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Pellaken1
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posted 29 October 2004 06:14 PM      Profile for Pellaken1     Send New Private Message      Edit/Delete Post  Reply With Quote 
here are the results of the afghanistan presidential election


http://www.afg-electionresults.org/english/english.htm

Hamid Karzai - 55.40% - (Yellowish on map)
Yonous Qanooni - 16.30% - (Green on map)
Haji Mohammad Mohaqiq - 11.60% - (Purple on map)
Abdul Rashid Dostum - 10.00% - (Blue on map)
All Others Combined - 6.70% -


From: Gritland | Registered: Oct 2004  |  IP: Logged
skdadl
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posted 29 October 2004 06:42 PM      Profile for skdadl     Send New Private Message      Edit/Delete Post  Reply With Quote 
Thank you, Pellaken. That is a most interesting map.

Must read up on Qanooni. He is obviously the inheritor of Ahmed Shah Massoud, who ended up leader of the so-called Northern Alliance (assassinated days before 9/11) but was before that, during the Soviet occupation, known as the Lion of the Panjshir. That is a concentrated and well-organized culture up there.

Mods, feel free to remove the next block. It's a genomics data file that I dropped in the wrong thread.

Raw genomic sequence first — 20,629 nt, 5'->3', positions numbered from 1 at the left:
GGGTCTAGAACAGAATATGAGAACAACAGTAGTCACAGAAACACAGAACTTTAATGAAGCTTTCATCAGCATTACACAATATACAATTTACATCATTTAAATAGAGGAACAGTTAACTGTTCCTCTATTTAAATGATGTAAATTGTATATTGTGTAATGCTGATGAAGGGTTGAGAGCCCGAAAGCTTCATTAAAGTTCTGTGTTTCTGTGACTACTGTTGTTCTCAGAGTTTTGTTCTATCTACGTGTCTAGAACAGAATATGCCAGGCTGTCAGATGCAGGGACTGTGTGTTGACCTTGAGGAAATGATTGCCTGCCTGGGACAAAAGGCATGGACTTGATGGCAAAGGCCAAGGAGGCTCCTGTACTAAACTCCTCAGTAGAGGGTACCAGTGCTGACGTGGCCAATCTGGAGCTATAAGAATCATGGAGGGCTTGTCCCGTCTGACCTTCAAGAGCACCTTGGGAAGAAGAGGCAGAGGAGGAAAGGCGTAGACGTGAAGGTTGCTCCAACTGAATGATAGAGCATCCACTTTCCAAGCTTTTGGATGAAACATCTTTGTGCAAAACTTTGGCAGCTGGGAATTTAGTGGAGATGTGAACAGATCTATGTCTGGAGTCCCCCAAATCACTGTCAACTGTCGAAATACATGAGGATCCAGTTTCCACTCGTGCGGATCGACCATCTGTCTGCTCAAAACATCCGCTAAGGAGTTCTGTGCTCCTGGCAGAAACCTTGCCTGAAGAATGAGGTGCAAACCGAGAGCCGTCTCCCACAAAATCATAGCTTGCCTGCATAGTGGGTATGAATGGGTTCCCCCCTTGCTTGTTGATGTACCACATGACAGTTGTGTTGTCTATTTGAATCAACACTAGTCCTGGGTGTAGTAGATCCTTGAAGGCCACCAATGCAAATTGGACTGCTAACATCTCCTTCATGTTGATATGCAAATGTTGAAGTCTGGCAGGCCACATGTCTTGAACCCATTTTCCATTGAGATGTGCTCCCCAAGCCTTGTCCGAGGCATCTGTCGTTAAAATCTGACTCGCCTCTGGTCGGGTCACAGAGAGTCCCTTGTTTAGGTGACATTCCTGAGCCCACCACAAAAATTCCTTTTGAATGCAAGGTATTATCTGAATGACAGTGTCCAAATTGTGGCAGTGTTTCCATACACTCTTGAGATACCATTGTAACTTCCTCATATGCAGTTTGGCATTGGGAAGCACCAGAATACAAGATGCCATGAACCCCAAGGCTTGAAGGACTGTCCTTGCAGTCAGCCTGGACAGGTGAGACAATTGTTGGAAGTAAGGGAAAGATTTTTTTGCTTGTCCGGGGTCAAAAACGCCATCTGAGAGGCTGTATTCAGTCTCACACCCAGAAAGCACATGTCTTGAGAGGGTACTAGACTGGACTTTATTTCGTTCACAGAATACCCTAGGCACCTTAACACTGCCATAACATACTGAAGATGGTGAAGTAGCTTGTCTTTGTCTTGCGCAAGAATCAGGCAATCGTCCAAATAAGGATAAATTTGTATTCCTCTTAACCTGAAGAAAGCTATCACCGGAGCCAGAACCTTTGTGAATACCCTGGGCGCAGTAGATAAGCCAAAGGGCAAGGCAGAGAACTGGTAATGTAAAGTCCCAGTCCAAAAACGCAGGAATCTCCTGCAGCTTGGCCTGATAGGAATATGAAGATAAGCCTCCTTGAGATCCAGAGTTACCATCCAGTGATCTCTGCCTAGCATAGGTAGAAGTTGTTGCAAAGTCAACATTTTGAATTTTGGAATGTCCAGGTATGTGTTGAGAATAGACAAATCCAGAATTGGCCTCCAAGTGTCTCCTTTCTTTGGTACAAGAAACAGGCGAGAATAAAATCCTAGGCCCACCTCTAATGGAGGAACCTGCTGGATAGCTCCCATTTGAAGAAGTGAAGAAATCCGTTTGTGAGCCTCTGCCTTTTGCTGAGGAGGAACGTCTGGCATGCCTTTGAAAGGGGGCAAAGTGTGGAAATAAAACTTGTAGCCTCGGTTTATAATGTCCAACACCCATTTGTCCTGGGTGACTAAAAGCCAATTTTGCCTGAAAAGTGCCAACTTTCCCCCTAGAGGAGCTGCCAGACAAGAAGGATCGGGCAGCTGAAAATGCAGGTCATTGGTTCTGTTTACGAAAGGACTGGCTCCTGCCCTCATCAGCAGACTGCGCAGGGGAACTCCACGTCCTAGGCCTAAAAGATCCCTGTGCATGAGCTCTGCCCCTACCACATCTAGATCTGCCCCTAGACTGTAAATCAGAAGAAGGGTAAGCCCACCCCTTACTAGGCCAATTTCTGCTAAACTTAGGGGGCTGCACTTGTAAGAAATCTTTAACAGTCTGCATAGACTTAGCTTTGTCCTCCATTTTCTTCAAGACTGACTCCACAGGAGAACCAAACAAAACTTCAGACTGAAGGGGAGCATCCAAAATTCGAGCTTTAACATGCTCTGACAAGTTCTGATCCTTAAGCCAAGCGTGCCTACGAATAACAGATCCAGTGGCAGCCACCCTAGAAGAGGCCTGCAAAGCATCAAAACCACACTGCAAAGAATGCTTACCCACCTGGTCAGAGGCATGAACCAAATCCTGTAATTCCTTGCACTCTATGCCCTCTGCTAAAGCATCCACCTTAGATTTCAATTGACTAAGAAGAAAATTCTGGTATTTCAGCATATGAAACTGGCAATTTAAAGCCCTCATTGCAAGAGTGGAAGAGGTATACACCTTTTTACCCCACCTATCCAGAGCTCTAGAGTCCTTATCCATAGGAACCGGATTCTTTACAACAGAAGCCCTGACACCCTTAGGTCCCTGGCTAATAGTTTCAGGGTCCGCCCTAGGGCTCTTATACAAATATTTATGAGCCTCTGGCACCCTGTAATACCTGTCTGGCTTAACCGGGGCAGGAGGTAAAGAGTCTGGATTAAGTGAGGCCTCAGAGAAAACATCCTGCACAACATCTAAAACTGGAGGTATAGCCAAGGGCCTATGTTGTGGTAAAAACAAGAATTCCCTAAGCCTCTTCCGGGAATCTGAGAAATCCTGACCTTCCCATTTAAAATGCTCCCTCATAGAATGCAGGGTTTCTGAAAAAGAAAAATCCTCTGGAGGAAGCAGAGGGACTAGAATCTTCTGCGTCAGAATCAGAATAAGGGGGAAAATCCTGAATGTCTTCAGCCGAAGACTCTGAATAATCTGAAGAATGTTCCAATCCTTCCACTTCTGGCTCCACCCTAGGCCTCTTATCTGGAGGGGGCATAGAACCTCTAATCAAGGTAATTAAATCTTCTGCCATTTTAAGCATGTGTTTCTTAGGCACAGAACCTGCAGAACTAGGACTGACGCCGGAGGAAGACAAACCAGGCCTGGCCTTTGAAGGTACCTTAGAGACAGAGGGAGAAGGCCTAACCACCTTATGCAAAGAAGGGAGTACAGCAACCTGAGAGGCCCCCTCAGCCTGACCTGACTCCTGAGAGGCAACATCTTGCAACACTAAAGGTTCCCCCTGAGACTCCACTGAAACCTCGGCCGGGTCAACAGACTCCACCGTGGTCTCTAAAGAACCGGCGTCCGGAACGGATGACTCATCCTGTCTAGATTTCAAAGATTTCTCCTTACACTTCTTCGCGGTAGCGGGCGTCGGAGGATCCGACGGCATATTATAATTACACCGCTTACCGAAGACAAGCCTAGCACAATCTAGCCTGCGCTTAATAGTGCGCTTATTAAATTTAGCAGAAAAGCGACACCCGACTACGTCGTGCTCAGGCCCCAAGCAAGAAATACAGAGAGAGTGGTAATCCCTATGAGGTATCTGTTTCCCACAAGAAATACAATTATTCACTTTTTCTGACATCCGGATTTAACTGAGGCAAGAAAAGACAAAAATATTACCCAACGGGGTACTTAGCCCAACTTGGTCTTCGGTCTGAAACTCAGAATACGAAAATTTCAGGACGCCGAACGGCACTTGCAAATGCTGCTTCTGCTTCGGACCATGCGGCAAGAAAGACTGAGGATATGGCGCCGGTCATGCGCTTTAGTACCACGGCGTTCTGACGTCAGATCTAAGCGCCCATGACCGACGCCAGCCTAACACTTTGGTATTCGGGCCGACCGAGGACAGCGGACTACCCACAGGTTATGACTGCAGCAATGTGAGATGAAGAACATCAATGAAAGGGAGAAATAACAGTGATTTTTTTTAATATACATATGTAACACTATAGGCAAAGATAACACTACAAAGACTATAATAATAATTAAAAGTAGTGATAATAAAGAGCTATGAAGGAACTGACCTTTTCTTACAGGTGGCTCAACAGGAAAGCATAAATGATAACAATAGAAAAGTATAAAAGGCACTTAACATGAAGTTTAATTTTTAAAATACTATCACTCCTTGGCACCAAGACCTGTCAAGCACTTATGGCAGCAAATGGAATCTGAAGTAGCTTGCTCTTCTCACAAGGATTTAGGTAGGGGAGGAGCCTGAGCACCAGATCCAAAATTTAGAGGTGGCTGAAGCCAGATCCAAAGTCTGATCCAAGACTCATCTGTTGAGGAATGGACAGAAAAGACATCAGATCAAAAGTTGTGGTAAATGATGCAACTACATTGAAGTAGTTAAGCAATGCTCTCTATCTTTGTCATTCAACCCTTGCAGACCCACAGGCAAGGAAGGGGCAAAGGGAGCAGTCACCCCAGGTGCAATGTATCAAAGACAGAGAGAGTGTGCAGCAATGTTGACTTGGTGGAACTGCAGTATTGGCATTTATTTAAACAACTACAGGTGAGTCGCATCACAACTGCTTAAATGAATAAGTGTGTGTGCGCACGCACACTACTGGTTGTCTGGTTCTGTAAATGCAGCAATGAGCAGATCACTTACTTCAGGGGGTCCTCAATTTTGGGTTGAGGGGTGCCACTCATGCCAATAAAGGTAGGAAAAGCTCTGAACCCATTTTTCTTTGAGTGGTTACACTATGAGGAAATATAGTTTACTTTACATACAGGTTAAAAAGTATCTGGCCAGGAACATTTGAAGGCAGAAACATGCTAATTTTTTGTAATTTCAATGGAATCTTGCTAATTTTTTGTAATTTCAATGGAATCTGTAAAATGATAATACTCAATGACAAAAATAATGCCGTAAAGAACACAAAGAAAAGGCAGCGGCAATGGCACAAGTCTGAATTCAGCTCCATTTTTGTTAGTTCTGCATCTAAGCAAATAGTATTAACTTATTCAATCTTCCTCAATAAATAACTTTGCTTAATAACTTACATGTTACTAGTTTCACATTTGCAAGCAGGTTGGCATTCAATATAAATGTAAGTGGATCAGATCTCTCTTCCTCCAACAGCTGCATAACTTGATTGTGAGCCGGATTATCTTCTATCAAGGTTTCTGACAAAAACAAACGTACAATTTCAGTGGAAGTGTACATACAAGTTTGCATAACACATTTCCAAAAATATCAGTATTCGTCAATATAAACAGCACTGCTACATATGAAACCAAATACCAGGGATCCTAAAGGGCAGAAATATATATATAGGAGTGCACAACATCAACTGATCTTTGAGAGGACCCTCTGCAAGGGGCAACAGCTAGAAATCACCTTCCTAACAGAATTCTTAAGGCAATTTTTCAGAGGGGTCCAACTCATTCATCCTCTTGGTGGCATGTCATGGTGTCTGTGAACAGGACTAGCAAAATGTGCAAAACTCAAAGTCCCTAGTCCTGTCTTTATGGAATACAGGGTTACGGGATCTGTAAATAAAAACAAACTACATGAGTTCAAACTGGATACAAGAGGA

Unfortunately, we know too much about Dostum already.

Interesting to see which parts of the country Karzai has managed to pacify, or whatever it is he does.

Anyway, thanks, Pellaken. We haven't been paying enough attention to this lately.


From: gone | Registered: May 2001  |  IP: Logged
Cueball
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posted 29 October 2004 06:58 PM      Profile for Cueball   Author's Homepage     Send New Private Message      Edit/Delete Post  Reply With Quote 
One thing is shows, if it shows anything, is are how concentrated the local power structures are. Dostum coming in with 75% in Uzbek territory. The same with the area just to the north of kabul, Bamyan, a culturally distinct area that has often been a problem for the power in Kabul. It was once a powerful Bhuddist center.

The map does not show that Afghanistan is a unified politcal entity, and has serious concentrated areas of opposition based on traditional power structures. The Pashtu power in Kabul rules the Pashtu areas, and the other tribes continue in opposition. It is not integrated. The revoltion in Afghan politcs, is not one.

More of the same.

[Edited to Add] Oh wait, it seems that Karazi has some influence around Herat, although this may be because anti Karazi forces may have boycotted the process, or been unable to participate due to recent fighting. Note: Ismahail Khan is not on the list of official candidates.

Afghanistan - Introduction

quote: